Insulation of axons
- CNS= oligodendrocytes
- PNS= Schwaan cells
What does tetrodotoxin do?
Inhibits sodium voltage gated channels (inhibits saltatory conduction)-> Death
What do Ouabain and digitalis do?
Inhibit sodium/K Atpase
Similarities between NMDA and GABA receptors
- a) ligand bindingn site (NT)
- B) channel binding side (regulators, poisons)
- c) modifiers/co-activator site
Differences: NMDA lets in calcium, GABA lets in chlorine
What enzyme turns Glutamate into GABA
actions of Methylxanthines
- Inhibits PDE-> Increases cAMP
- increase intracellular calcium (cardiac contractility)
- blocks adenosine receptors
- inhibits prostaglandins
- stimulates gastric acid secretion
metabolism of methylxanthines
metabolized by liver cyps
OH-hydroxylations and demethylation
actions of nicotine
- Stimlates sympathetic ganglia/adrenal medulla
- increaased BP, heart rate, vasoconstriction
major metabolite= cotinine, N'-oxide
Actions of Cocaine
- Stimulation of cortex and brain stem
- blocks presynaptic reuptake of NE, serotonin and DA by blocking DAT
Sympathetic potentiator (vasoconstriction, tachycardia etc. )
Local anesthetic by inhibition of voltage-dependent Na channels
What do imipramine and amitriptyline do?
Synthetic drugs that inhibit DAT
- NT elevated through increased release from intracellular stores
- inhibition of monamine oxidase
structurally most similar to NE and 5-ht (some convergence with DA), thus mostly noradrenergic effects
Hallucinations largely auditory and tactile in nature with a strong paranoia component
What's special about methamphetamine
higher ratio of CNS:PNS effects
moa of LSD
- Serotonin agonist (note that serotonin is derived from tryptophan, and LSD looks like tryptophan/5-ht) @ midbrain-presynaptic membrane
- activation of sympathetic neurons
- visual hallucinations
- high potency
What can you use haloperidol for?
Blocks LSD effects
MOA of phencyclidine
Blockade of NMDA by PCP induces/exacerbates psychotic symptom
Partial agonist at Dopamine D2 receptors
Usually have a magnesium block, glutamate binds MG2+ allowing calcium to enter, increasing depolarization
PCP binds an adjacent site on NMDA, blocking the receptor from activation, thus downstream neurons have greater Dopamine activity
MOA of benzodiazepines
- Binds GABAa receptor subtype at a co-activator site, crowding the normal conformation of the receptors, causing excessive opening of chloride channels when GABA binds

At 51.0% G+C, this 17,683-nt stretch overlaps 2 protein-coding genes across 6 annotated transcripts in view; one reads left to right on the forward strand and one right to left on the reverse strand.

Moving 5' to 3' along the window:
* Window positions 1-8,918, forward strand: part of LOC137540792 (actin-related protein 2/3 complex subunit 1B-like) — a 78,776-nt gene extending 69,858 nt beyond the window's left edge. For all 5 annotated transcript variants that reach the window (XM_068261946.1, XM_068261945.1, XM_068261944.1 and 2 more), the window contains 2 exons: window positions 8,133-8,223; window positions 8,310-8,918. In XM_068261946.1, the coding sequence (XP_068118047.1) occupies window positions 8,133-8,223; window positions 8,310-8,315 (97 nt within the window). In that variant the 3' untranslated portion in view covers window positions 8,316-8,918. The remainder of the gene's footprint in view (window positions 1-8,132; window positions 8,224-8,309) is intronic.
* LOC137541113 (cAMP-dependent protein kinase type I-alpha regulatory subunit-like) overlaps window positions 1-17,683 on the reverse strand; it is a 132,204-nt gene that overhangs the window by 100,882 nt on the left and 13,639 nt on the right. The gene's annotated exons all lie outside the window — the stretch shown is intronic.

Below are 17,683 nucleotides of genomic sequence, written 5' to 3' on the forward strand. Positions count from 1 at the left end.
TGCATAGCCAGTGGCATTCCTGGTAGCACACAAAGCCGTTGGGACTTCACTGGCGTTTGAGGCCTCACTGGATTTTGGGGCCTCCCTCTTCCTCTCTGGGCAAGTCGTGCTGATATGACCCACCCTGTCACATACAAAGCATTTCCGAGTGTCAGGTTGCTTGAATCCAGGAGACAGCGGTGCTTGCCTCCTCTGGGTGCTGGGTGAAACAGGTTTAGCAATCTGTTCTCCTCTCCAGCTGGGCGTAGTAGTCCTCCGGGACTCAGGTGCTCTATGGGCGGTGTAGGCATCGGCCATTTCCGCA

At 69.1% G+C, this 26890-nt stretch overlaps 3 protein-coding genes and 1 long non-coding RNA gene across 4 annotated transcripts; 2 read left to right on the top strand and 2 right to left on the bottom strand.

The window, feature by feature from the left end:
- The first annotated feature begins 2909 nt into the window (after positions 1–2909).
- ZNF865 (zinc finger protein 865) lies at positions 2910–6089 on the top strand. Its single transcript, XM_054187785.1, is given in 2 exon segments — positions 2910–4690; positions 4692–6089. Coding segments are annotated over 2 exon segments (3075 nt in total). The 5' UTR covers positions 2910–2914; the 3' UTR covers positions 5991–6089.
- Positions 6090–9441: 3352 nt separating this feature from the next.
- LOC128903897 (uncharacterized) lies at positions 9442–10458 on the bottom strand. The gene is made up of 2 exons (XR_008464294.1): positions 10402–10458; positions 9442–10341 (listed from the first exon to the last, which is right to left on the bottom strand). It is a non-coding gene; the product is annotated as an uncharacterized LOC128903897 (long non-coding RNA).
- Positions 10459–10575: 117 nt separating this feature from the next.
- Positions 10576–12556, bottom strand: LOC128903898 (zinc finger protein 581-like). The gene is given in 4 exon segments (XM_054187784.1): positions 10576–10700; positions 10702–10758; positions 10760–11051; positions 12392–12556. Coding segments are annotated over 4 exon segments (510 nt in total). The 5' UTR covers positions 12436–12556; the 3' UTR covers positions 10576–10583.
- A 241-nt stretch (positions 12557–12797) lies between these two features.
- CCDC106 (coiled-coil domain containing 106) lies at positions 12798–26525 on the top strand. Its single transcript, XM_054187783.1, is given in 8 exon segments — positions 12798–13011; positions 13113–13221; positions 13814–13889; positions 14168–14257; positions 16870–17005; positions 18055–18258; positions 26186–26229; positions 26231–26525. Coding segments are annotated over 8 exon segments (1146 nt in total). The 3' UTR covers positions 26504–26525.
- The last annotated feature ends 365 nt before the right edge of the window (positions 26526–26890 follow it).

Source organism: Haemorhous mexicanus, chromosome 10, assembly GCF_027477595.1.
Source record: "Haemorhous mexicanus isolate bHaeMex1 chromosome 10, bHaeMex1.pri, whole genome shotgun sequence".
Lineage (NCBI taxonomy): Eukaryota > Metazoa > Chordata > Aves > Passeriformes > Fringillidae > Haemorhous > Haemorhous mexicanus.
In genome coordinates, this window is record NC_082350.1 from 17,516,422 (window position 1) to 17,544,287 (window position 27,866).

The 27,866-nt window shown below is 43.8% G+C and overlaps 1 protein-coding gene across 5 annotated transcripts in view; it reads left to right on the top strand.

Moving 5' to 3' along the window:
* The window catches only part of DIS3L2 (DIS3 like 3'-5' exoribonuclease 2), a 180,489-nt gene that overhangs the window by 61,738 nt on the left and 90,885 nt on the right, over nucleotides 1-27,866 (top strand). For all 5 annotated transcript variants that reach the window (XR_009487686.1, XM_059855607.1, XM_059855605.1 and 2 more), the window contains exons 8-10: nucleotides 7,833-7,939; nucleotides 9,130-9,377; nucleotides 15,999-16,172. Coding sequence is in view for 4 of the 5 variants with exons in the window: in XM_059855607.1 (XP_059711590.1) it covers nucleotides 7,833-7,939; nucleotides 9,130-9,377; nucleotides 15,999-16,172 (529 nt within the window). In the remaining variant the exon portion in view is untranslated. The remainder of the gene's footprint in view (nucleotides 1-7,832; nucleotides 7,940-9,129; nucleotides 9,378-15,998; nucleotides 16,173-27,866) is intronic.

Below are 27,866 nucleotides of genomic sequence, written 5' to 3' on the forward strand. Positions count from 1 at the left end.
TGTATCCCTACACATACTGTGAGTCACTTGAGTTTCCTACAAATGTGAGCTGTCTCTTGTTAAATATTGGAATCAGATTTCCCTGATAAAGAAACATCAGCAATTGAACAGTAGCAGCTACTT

- reduces anxiety by selectively inhibiting limbic circuits
- no anti-psychotic effects
- sedative properties, hypnotic at higher levels
- muscle relaxant-> presynaptic inhibition on spinal cord
highest density of binding sites in cerebral cortex, amygdala, hippocampus, hypothalamus
What is flumazenil used for?
Anaonist for diazepam
MOA: blocks reuptake of neurotransmitters DA, NE, 5-HT; take time to exhibit effects possibly due to cellular changes. Also inhibit a-adrenergic, histamine, muscarinic receptors
- don't exhibit their anti-depressive effects in normal individuals.
- mood elevation slow in onset, but effects are persistent.
- tolerance to anti-cholinergic adverse events and autonomic effects develops.
- strong component of psychological and physical dependence.
TCAs and their effects on various other drugs
- TCA+ethanol: toxic sedation
- TCA+ indirect sympathetics: blocks effects by preventing indirect mimmetic from getting to their intracellular site of action
- TCA+ direct sympathetics: potentiates the effects
- TCA+MAO-I: potentiation, can cause hypertensive crisis.
- Delta 9 Tetrahydrocannabinol most potent cannabinoid
- THC binds to GPCR (CB1=CNS, CB2=PNS)
- CB1 activation=pleasure perception and reward
Oxidized to inactive THC-COOH in the liver, reation p450 mediated
- subtype of stroke, characterized by decrease in cerebral blood flow to brian tissue (87% of all strokes)
- Focal ischemia: CBF reduced at specific region of the brain
- Global ischemia: CBF reduced at most parts of the brain
ATP decrease due to lack of CBF leads to excessive influx of Ca2+, and activation of apoptosis. Involves: elevated calcium activated lipases, kinases, endonucleases, and ROS
t-PA is an effective current treatment
- decreases severity and frequency of manic episodes in bipolar disorders.
- Lithium carbonate mostly prescribed
- Lithium modulates activity of NT(primarily glutamate) to protect neurons from excitotoxicity. Lithium inhibits GSK3 and IP3
- Lithium decreases brain inflammation
- Lithium is absorbed in GI tract, well distributed, and excreted in urine.
Lithium has a number of adverse effects, thus concentrations should be regularly monitored
Amyloid B hypothesis: Abnormal elevation or insufficent clearance of AB oligomers may underlie AD pathology. AB oligomers thought to be more injurious than AB-plaques
AB Oligomers diffuse into synaptic cleft and disrupt signal transmission. Oligomers will eventually aggregate forming plaques
Tau hypothesis: aggregates of hyperphosphorylated tau protein form NFT. Amyloid B is thought to promote phosphorylation of Tau.
Mitochondrial hypothesis: APP induces mitochondrial dysfunction in neuronal cells
- Donepezil= cholinesterase inhibitor to increase Ach levels
- Memantine= prevent glutamate reuptake by nerve cells